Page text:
“It is the greatest thing that could happen to the conservative cause in North Carolina.”

Back in 1988, former state representative Ivan Mothershead, a Mecklenburg Republican, was commenting on my move from Charlotte to Chapel Hill.

“Your move will make two communities a lot more conservative.”

Ivan’s humor pointed out an uncontested fact. Chapel Hill is a whole lot more liberal than Charlotte. It took some time for me to get used to being to the right of many of my friends and neighbors in Chapel Hill after being to the left of lots of my Charlotte friends.

All that came cascading back as I read the report on the composition of North Carolina’s electorate in the October issue of DataNet, published by UNC-Chapel Hill’s Program on Public Life, which is led by former News & Observer journalist Ferrel Guillory. DataNet will be available on line later this week at http://southnow.org .

One of Guillory’s many items designed to show the complicated make-up of the North Carolina voters compared the presidential campaign contributions this year in two zip code areas: 28207 in Charlotte and 27514 in Chapel Hill. Coincidentally, I lived in 28207 before my move and now live in 27514.

So far this year, my former Charlotte zip code neighbors have given $250,700 to Romney and $74,408 to Obama, a ratio of about four to one.

Meanwhile, my current Chapel Hill zip code neighbors gave $ 325,830 to Obama and  $61,925 to Romney, a ratio of about five to one.

These contribution reports show that Mothershead knew what he was talking about when he pointed out the differing political allegiances of my former and current neighborhoods.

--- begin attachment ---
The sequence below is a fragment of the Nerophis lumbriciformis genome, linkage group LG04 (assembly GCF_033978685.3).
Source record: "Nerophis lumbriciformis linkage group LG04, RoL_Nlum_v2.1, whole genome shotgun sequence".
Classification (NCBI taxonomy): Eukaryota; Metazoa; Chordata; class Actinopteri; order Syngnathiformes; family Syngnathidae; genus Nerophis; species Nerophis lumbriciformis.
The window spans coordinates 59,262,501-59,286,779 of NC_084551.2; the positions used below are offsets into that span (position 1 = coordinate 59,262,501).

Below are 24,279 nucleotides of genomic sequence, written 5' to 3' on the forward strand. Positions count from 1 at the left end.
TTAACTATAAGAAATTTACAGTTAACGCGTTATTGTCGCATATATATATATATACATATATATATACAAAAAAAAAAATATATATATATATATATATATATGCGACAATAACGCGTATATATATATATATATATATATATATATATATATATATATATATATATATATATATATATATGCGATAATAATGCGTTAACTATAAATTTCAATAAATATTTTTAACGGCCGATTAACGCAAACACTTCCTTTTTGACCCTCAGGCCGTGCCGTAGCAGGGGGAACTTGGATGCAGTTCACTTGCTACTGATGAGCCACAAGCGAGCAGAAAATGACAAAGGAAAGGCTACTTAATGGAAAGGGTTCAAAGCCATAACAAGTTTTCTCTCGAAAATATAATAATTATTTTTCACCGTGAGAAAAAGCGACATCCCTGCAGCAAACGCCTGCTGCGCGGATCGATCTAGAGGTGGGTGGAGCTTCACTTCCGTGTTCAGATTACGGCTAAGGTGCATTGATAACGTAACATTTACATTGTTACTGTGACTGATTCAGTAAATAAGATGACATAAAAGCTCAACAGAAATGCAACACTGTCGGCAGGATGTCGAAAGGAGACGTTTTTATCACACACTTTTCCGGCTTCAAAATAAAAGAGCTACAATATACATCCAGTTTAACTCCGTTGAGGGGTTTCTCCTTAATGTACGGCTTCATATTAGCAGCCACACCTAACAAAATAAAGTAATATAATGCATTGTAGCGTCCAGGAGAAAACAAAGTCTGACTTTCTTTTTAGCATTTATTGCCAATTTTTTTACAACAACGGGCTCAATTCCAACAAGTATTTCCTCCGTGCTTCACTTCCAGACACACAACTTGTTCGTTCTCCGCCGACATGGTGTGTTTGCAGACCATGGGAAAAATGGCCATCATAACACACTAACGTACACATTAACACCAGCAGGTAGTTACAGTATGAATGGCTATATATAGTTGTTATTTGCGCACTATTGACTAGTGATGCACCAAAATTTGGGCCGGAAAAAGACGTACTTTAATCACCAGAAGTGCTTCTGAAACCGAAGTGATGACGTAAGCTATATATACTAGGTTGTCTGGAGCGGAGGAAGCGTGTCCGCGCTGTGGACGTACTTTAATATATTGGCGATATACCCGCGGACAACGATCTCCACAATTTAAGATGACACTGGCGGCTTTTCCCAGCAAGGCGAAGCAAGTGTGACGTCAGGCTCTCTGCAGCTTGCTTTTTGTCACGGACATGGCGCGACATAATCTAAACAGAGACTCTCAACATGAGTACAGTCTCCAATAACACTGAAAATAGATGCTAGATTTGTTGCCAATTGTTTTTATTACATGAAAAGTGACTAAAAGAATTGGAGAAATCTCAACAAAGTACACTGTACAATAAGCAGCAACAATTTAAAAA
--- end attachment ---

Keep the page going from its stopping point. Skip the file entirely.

Geography does make a big difference in North Carolina, and DataNet has delved into them in several previous issues. The current issue highlights changing patterns in the state as a whole.

*In 1996 eight of 10 North Carolina voters were white. In 2008, it was about seven in 10. The African-American share of the electorate has risen from 18 percent to 23 percent, while Latinos, Asians and other ethnic groups make up the difference. While whites still make up a heavy majority, the DataNet report shows their dominating position is gradually decreasing.

*In the 2008 election Obama got the votes of more than 50 percent of people with incomes of $50,000 or less. Among those who made between $50,000 and $200,000, Obama’s support dropped significantly. Surprisingly though, almost 50 percent of those making over $200,000 voted for Obama.

*Many North Carolinians, whatever their political persuasion, have been barraged by political ads on television. The cost as of mid-October was about $85 million.  But, according to DataNet, not all parts of North Carolina got the same amount of attention. For instance, no candidate had bought ads in the Wilmington market, although there was some spending there by independent groups in support of one of the candidates. Romney’s campaign had spent no money for TV ads in the Asheville market.

DataNet called the 2008 election a “tide-changing” one in light of Democrat Obama’s slim victory, after years of solid victories by Republican presidential candidates in our state. Now Guillory writes, “Thus, we await the results of the 2012 election to provide more data on whether 2008 represented the emergence of a new trend, or whether North Carolina will return to its previous pattern of giving its electoral votes to Republicans in presidential elections.”

However, the facts that Guillory shares with us in DataNet indicate that whichever candidate carries North Carolina next week, the trend of close presidential contests in North Carolina is likely to continue this year and for some years to come.

Whether we like it or not.